Electronics recycling
Photo courtesy of Joao Virissimo - Dreamstime

Igneo looks to expand in North America

The company is constructing a facility in Savannah, Georgia.

February 25, 2022

White Plains, New York-based Igneo, an electronics recycling company that produces high-grade copper concentrate from discarded low-grade consumer electronics, has announced the expansion of its operations in America. The expansion is in response to the success of its France-based electronic scrap recycling facility. 

Igneo says it is preparing to expand its operations to Savannah, Georgia, with the site operational in the fourth quarter of 2023. The company says the new facility on the Southeast coast will produce 45,000 metric tons of renewable and recyclable copper concentrate, outproducing its French plant, which currently produces 15,000 metric tons each year.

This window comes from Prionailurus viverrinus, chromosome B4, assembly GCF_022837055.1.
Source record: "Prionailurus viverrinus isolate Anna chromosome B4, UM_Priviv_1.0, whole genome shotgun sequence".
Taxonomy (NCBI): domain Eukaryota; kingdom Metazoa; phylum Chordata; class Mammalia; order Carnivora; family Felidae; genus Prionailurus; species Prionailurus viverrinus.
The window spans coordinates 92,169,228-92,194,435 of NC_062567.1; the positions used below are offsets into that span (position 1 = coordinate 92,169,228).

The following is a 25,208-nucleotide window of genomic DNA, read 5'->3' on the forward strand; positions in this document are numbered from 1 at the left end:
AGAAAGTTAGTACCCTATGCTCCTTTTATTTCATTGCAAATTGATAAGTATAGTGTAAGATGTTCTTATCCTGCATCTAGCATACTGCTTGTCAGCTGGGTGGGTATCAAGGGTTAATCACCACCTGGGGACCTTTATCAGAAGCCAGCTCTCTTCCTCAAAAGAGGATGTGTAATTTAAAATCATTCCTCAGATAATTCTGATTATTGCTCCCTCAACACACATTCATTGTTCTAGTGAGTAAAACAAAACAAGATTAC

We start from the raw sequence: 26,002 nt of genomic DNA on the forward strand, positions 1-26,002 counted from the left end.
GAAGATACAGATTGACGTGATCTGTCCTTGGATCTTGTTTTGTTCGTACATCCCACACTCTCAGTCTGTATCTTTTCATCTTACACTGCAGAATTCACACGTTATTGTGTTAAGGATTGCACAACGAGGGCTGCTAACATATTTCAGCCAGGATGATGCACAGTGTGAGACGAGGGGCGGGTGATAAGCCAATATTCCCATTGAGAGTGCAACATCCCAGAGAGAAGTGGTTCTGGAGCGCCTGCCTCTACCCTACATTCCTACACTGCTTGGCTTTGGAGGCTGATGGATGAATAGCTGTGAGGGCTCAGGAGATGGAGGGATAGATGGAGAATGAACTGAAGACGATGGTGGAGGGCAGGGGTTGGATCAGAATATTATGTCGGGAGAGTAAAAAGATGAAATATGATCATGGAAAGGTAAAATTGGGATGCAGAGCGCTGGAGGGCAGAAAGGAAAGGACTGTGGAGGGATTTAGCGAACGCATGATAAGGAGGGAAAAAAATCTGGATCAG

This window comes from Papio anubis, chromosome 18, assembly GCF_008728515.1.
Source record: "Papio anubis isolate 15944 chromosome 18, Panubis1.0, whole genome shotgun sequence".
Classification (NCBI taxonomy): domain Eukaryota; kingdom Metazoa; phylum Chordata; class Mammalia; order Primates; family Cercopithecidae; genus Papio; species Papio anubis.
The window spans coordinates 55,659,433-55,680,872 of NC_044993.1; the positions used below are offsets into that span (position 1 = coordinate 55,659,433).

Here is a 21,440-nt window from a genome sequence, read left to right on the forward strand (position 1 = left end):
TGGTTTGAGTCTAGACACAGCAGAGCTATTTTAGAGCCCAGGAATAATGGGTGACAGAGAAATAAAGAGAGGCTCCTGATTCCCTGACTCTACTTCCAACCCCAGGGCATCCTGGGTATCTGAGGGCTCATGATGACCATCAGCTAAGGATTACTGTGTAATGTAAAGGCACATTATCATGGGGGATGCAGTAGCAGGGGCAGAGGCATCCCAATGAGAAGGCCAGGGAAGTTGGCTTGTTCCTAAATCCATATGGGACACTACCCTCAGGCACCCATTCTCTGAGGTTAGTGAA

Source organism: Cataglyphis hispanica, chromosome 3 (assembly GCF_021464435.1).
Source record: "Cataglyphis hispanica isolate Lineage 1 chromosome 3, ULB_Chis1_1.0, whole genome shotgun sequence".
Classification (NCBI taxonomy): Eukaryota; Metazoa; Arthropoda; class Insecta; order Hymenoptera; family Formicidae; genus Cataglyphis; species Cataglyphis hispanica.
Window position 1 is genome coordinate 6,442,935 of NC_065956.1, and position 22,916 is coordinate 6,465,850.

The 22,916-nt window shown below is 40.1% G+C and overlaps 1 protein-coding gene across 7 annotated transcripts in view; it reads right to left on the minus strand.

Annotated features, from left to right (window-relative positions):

“The Savannah project is just the beginning for our expansion plans,” says Danish Mir, CEO of Igneo. “We’re excited about extending our reach in the United States, and we hope to expand our European operations as well to bring Igneo to the forefront of the industry.” 

According to a news release, the heart of Igneo’s growing success abroad and at home is the company’s patented multihearth technology. Escrap contains copper, gold, silver and palladium. Those metals are often combined with other materials, such as plastics, and need to be separated for reuse. 

Igneo says it can separate and recover 98 percent of those metals while mitigating harmful emissions associated with traditional metal reclamation through pyrolysis. 

Georgia Gov. Kemp's office announced the company's expansion plans in October of last year. Igneo is investing $110 million to open the facility at the Port of Savannah. The site is expected to create 150 jobs once fully operational.

Once fully operational, the company plans to move more than 10,000 20-foot equivalent units (TEUs) through Georgia’s ports system to customers across North America and the world, according to the governor's office. 

The Georgia location will be Igneo's first such facility in the U.S. 

For more information on the expansion, click here.